Writing has been a bit on the back burner this week, although I have written about 6,000 words because I know exactly what’s happening so I can dash off a thousand in a few ten minute stints here and there. Also did the first Sussex trip for nine weeks, which was lovely in most ways and a little difficult in others. I will be taking McMini next week, which we are all looking forward to. McMini lost a bit of focus on his school work recently. Got a sucked into his gaming. The school raised concerns so we’ve been liaising with them since. He’s been really good about catching up. It’s half term this week and I think he has a couple of assignments left to do but otherwise, he’s nearly back on track, which is brilliant. But it does mean we’ve been spending a lot more time checking his work over with him and ensuring it’s all done. He responds much better to hearing and seeing someone explain a concept rather than reading it … like me bless him. We’ve also been distracting him from his screen so it’s been good to spend more time with him.

On Thursday, after he’d finished his lessons, he came through to the kitchen and after a bit of chatting we decided we’d go for a walk. Off we went and half way round our usual circuit McMini asked if we could take a different path and explore, so we did, ending up on a really lovely cycle/foot path through the countryside – even if it was a bit close to the A14. It came out on a road I know well and I worked out we could do a loop back home. Having decided to do this we set off, onwards, when I noticed a black rabbit calmly munching grass in broad daylight on the verge.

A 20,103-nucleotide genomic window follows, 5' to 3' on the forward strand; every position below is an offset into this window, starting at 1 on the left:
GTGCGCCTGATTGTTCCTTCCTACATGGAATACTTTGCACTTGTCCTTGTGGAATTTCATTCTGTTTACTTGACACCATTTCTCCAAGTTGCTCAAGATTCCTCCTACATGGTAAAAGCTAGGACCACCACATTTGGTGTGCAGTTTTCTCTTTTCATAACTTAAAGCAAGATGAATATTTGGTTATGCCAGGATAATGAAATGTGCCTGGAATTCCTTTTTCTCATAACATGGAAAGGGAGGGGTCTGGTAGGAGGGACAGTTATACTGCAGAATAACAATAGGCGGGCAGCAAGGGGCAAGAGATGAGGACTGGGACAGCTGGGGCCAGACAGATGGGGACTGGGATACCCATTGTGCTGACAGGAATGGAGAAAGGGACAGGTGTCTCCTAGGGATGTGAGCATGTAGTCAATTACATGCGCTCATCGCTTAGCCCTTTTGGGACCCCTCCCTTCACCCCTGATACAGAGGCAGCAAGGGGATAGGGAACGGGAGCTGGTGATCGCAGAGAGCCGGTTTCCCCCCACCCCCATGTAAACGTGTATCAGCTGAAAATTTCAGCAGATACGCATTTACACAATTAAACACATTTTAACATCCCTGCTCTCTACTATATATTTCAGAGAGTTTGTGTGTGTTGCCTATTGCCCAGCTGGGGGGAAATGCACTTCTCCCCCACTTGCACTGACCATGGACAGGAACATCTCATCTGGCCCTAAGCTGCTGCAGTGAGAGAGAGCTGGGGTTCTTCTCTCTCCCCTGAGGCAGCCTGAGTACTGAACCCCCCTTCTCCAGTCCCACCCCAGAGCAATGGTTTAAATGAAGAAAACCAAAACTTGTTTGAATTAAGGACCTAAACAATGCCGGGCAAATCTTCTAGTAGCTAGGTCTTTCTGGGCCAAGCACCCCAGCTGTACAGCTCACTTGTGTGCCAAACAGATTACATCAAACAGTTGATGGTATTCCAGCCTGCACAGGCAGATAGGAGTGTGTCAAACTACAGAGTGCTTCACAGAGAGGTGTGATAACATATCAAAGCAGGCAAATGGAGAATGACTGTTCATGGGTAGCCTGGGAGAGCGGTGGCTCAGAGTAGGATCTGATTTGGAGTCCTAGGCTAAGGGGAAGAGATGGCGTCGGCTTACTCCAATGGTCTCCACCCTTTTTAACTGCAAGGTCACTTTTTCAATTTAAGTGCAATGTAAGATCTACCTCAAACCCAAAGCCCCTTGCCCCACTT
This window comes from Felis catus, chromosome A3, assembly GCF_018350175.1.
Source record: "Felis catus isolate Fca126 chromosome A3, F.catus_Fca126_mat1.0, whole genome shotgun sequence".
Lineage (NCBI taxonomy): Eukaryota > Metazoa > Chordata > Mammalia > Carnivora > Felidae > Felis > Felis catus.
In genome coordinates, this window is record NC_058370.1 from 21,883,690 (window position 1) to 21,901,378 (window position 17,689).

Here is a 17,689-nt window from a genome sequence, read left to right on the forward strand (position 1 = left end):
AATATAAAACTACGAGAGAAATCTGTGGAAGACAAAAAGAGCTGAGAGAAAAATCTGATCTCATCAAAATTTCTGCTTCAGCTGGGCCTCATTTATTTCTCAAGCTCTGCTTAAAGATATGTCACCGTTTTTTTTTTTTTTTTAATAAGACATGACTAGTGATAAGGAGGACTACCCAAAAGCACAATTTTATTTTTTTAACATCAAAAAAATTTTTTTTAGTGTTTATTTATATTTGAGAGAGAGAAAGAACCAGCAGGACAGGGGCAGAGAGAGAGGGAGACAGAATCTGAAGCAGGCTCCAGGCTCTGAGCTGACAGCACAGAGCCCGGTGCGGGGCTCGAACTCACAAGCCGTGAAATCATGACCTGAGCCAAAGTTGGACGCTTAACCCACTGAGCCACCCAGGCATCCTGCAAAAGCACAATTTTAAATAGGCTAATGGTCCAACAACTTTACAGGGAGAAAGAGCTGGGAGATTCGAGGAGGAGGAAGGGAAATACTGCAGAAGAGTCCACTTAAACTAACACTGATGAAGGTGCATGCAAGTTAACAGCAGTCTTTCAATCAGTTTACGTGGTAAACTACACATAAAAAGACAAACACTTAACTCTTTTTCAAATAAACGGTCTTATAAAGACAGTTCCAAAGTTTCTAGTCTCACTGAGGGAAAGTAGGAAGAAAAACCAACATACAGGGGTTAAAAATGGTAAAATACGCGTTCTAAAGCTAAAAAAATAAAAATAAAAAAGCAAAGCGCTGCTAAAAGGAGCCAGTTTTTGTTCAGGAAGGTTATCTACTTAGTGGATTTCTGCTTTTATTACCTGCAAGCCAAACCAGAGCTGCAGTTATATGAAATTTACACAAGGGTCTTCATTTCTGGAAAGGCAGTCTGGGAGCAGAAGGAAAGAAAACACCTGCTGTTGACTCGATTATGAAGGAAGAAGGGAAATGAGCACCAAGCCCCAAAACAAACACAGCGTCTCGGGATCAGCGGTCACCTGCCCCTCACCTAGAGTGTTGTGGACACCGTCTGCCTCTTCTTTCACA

‘Uh-oh, looks like someone’s rabbit has got out,’ I said, making to walk on.

‘Mum! We can’t leave it. Remember when we lost our cat, remember how horrible it was, there will be people looking for him.’

‘Well … we can’t catch him,’ I said, dubiously. ‘Tell you what then, let’s ring the vet.’

Our vet was on another call and anyway, I knew they were only taking emergency calls and that they were well busy – we’d walked past the surgery and seen that the car park was hooching with folks and pets, all emergencies, waiting to be seen. So I rang another vet. They said to ring the RSPCA. I found a local rep but the number went to voicemail so I rang the hotline.

‘Your call will be answered in … thirty … minutes,’ said the electronic voice. I relayed this, pretty horrific news to McMini.

‘Are you sure you want to do this?’ I asked McMini.

‘Yes Mum.’

‘Right oh then.’

Bunny!